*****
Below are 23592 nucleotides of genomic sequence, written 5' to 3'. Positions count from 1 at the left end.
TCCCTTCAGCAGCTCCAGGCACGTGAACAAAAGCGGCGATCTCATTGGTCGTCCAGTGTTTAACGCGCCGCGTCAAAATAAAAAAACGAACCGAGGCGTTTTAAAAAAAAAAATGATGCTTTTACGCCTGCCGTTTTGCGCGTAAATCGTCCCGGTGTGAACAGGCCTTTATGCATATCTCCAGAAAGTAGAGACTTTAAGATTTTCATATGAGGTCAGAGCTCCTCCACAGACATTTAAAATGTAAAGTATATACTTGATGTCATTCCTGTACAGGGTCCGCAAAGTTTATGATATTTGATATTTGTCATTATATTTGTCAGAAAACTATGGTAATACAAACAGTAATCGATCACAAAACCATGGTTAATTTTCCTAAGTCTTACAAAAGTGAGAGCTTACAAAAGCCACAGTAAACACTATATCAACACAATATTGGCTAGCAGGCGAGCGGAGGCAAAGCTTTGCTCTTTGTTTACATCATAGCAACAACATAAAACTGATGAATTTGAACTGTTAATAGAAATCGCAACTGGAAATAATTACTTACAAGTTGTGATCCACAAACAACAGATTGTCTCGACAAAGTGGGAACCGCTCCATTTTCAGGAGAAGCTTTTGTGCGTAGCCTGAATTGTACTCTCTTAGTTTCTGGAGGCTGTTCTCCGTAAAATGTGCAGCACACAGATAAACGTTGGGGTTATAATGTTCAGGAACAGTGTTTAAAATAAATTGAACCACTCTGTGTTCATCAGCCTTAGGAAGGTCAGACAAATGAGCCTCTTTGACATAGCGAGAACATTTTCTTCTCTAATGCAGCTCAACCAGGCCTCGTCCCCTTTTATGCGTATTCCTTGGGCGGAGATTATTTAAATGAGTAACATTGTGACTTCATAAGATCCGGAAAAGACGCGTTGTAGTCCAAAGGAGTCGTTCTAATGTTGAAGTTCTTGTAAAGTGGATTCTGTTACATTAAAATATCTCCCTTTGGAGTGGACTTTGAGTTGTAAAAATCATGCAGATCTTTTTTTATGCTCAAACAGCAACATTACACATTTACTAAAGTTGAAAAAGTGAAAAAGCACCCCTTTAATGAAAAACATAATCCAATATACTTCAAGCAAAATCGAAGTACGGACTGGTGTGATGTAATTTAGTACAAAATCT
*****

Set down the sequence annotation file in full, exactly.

Below are 23592 nucleotides of genomic sequence, written 5' to 3'. Positions count from 1 at the left end.
TCCCTTCAGCAGCTCCAGGCACGTGAACAAAAGCGGCGATCTCATTGGTCGTCCAGTGTTTAACGCGCCGCGTCAAAATAAAAAAACGAACCGAGGCGTTTTAAAAAAAAAAATGATGCTTTTACGCCTGCCGTTTTGCGCGTAAATCGTCCCGGTGTGAACAGGCCTTTATGCATATCTCCAGAAAGTAGAGACTTTAAGATTTTCATATGAGGTCAGAGCTCCTCCACAGACATTTAAAATGTAAAGTATATACTTGATGTCATTCCTGTACAGGGTCCGCAAAGTTTATGATATTTGATATTTGTCATTATATTTGTCAGAAAACTATGGTAATACAAACAGTAATCGATCACAAAACCATGGTTAATTTTCCTAAGTCTTACAAAAGTGAGAGCTTACAAAAGCCACAGTAAACACTATATCAACACAATATTGGCTAGCAGGCGAGCGGAGGCAAAGCTTTGCTCTTTGTTTACATCATAGCAACAACATAAAACTGATGAATTTGAACTGTTAATAGAAATCGCAACTGGAAATAATTACTTACAAGTTGTGATCCACAAACAACAGATTGTCTCGACAAAGTGGGAACCGCTCCATTTTCAGGAGAAGCTTTTGTGCGTAGCCTGAATTGTACTCTCTTAGTTTCTGGAGGCTGTTCTCCGTAAAATGTGCAGCACACAGATAAACGTTGGGGTTATAATGTTCAGGAACAGTGTTTAAAATAAATTGAACCACTCTGTGTTCATCAGCCTTAGGAAGGTCAGACAAATGAGCCTCTTTGACATAGCGAGAACATTTTCTTCTCTAATGCAGCTCAACCAGGCCTCGTCCCCTTTTATGCGTATTCCTTGGGCGGAGATTATTTAAATGAGTAACATTGTGACTTCATAAGATCCGGAAAAGACGCGTTGTAGTCCAAAGGAGTCGTTCTAATGTTGAAGTTCTTGTAAAGTGGATTCTGTTACATTAAAATATCTCCCTTTGGAGTGGACTTTGAGTTGTAAAAATCATGCAGATCTTTTTTTATGCTCAAACAGCAACATTACACATTTACTAAAGTTGAAAAAGTGAAAAAGCACCCCTTTAATGAAAAACATAATCCAATATACTTCAAGCAAAATCGAAGTACGGACTGGTGTGATGTAATTTAGTACAAAATCT